The other major logistical consideration is your finances. It doesn’t matter if you’re picking up a side hustle or steering into freelancing as a full-time career. You want to consider how it’ll impact your finances. There are several different freelance financial factors to consider if you’re going to operate as a gig worker:


  • Pricing: Putting a dollar figure on your work can be difficult. However, it shouldn’t be done casually. Consider factors like what you need to live and what others are charging, and then set your rates accordingly.
  • Bank account: Since you’ll be operating your own business, it’s wise to establish a separate bank account for your freelancing finances.
  • Invoicing: Create spreadsheets to track your work and find a good invoice generator to help you bill clients for the work you’ve finished.
  • Taxes: As a freelancer, you’ll need to calculate, withhold, and pay your taxes throughout the year.


Working as a contractor means you’re responsible for handling your finances correctly. Make sure you have a solid financial infrastructure in place before you begin generating income.


Find Your Customers

At this point, you’ve laid a comprehensive foundation for your freelancing activities. However, you won’t be able to use it unless you come up with some work.

When it comes to finding freelance clients, the actual process will vary from one line of work to the next. On the one hand, if you’re doing something like ridesharing, you need to set up an account, get approved, and turn on the app.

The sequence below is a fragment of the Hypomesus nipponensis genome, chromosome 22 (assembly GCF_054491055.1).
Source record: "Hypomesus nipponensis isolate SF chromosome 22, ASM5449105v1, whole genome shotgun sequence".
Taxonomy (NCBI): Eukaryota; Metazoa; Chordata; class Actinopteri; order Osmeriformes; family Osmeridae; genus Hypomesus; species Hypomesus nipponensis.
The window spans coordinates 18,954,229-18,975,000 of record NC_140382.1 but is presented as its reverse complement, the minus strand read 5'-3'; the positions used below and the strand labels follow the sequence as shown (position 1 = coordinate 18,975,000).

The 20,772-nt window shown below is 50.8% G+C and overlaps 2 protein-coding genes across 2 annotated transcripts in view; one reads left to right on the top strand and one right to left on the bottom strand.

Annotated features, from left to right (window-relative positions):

On the other hand, if you’re trying to get work as, say, a freelance writer or graphic designer, you’re going to need to put in a little more effort. Fortunately, you can still find freelance work in a variety of places, such as:


  • Friends and family;
  • Professionals within your network;
  • Freelance websites;
  • Job adverts on social media sites like LinkedIn.


Don’t be afraid to start small and then build as you create a work portfolio.


Getting Started as a Freelancer

Freelancing is all the rage. However, it isn’t a magic bullet, nor is it a get-rich-quick scheme. If you want freelancing to work, you need to go about it thoughtfully.

So, review the tips and strategies listed above and consider where your freelance plans are lacking. Then do your best to set the stage beforehand. If you can do that, you’ll be able to launch your career with the greatest chance of success possible.



Mark Munroe is the Creator and EIC of ADDICTED. He's ADDICTED to great travel, amazing food, better grooming & probably a whole lot more!